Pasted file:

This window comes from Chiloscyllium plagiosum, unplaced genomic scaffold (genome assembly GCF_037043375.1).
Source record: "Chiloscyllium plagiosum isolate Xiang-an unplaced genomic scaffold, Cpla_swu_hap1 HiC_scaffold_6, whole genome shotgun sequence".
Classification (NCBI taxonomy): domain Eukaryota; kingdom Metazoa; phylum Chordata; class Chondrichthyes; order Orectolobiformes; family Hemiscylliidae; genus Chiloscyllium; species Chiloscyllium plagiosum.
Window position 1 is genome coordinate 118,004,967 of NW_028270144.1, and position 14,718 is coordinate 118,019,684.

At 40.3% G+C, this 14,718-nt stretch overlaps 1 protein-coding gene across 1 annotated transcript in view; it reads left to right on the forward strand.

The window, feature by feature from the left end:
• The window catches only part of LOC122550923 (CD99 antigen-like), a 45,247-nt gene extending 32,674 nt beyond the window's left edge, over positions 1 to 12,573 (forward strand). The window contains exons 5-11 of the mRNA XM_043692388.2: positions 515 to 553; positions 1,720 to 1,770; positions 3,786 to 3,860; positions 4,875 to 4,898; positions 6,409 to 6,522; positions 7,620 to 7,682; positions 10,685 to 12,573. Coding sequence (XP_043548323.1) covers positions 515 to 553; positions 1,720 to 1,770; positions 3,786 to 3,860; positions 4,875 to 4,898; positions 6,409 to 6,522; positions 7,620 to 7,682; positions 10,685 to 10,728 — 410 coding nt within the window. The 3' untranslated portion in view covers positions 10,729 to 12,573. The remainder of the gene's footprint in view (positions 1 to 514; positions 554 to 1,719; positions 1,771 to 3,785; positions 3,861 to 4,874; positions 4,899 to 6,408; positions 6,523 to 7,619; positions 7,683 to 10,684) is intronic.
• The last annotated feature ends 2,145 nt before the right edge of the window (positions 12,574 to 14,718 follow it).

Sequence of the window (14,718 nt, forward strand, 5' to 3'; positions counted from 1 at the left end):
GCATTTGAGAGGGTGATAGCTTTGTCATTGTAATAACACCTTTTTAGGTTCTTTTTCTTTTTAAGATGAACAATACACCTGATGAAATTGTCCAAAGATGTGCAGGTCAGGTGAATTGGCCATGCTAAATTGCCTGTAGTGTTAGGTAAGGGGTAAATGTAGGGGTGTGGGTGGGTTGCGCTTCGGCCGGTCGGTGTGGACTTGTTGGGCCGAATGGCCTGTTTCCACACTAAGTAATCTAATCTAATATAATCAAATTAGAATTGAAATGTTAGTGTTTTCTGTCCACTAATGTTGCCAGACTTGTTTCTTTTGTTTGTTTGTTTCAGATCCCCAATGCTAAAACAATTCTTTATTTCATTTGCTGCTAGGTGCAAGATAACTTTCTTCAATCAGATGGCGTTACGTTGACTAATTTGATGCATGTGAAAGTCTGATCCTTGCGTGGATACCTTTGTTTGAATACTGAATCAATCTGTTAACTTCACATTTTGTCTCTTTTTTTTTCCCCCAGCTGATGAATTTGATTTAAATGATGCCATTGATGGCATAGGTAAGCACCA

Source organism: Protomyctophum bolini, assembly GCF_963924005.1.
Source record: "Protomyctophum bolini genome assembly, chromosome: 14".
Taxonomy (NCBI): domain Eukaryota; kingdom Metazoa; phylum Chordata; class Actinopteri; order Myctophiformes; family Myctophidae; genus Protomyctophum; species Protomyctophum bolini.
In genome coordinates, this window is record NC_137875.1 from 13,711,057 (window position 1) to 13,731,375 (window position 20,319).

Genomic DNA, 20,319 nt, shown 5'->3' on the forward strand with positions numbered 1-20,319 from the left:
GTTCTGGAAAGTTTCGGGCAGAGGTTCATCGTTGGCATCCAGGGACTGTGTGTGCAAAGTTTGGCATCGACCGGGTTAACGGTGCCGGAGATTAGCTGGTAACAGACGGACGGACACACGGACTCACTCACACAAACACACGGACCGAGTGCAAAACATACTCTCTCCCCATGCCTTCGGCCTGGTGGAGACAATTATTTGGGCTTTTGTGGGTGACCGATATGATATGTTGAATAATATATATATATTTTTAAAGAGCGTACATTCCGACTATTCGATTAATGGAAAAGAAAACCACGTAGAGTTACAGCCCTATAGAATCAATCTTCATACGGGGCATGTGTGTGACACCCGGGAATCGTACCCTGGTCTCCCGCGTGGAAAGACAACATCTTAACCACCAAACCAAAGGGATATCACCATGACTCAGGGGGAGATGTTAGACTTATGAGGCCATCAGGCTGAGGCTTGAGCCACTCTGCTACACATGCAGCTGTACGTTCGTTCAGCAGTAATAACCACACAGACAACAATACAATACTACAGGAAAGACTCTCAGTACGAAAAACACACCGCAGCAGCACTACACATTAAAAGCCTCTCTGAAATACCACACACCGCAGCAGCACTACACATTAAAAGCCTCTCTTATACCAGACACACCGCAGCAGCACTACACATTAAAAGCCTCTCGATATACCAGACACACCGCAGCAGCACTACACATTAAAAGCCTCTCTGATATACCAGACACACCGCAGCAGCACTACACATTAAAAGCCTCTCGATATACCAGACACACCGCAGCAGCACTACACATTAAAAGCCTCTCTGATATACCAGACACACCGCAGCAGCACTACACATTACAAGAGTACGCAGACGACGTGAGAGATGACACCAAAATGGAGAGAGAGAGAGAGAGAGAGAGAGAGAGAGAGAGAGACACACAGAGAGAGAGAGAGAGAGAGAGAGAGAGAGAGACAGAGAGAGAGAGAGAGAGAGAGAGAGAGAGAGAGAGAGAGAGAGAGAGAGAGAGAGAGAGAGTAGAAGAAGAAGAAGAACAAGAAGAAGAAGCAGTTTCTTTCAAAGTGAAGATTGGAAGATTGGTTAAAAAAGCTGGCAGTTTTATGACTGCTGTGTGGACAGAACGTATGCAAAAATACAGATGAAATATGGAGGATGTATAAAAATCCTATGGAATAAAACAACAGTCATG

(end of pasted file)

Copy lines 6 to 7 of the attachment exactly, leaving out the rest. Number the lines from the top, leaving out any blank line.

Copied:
The window, feature by feature from the left end:
• The window catches only part of LOC122550923 (CD99 antigen-like), a 45,247-nt gene extending 32,674 nt beyond the window's left edge, over positions 1 to 12,573 (forward strand). The window contains exons 5-11 of the mRNA XM_043692388.2: positions 515 to 553; positions 1,720 to 1,770; positions 3,786 to 3,860; positions 4,875 to 4,898; positions 6,409 to 6,522; positions 7,620 to 7,682; positions 10,685 to 12,573. Coding sequence (XP_043548323.1) covers positions 515 to 553; positions 1,720 to 1,770; positions 3,786 to 3,860; positions 4,875 to 4,898; positions 6,409 to 6,522; positions 7,620 to 7,682; positions 10,685 to 10,728 — 410 coding nt within the window. The 3' untranslated portion in view covers positions 10,729 to 12,573. The remainder of the gene's footprint in view (positions 1 to 514; positions 554 to 1,719; positions 1,771 to 3,785; positions 3,861 to 4,874; positions 4,899 to 6,408; positions 6,523 to 7,619; positions 7,683 to 10,684) is intronic.